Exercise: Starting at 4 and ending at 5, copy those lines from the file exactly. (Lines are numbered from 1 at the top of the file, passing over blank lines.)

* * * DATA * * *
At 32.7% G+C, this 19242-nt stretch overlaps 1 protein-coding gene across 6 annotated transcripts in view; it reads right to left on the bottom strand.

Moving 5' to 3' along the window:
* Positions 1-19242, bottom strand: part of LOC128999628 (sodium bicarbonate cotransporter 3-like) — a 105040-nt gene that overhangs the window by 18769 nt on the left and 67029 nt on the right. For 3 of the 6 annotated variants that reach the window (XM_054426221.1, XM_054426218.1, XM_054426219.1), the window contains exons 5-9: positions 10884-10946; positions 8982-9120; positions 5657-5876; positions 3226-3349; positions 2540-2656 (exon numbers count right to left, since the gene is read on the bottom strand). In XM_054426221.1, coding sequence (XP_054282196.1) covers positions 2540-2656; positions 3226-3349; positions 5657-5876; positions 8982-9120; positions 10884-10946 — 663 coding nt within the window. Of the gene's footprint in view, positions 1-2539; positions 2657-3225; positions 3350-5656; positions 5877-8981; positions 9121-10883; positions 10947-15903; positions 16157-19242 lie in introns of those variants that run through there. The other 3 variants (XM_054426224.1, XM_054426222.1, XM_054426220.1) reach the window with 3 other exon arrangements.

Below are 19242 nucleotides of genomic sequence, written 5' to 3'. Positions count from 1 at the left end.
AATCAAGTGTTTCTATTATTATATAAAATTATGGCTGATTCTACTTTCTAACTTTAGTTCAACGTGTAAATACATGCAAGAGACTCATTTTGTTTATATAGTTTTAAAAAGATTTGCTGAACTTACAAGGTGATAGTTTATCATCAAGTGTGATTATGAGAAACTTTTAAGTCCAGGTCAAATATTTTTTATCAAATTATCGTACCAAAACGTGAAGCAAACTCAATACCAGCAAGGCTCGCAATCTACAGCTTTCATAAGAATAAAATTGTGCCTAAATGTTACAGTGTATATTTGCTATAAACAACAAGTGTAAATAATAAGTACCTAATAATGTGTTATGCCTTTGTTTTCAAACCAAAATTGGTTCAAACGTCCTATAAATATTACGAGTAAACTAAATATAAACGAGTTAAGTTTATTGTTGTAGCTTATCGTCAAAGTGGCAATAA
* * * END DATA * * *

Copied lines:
Below are 19242 nucleotides of genomic sequence, written 5' to 3'. Positions count from 1 at the left end.
AATCAAGTGTTTCTATTATTATATAAAATTATGGCTGATTCTACTTTCTAACTTTAGTTCAACGTGTAAATACATGCAAGAGACTCATTTTGTTTATATAGTTTTAAAAAGATTTGCTGAACTTACAAGGTGATAGTTTATCATCAAGTGTGATTATGAGAAACTTTTAAGTCCAGGTCAAATATTTTTTATCAAATTATCGTACCAAAACGTGAAGCAAACTCAATACCAGCAAGGCTCGCAATCTACAGCTTTCATAAGAATAAAATTGTGCCTAAATGTTACAGTGTATATTTGCTATAAACAACAAGTGTAAATAATAAGTACCTAATAATGTGTTATGCCTTTGTTTTCAAACCAAAATTGGTTCAAACGTCCTATAAATATTACGAGTAAACTAAATATAAACGAGTTAAGTTTATTGTTGTAGCTTATCGTCAAAGTGGCAATAA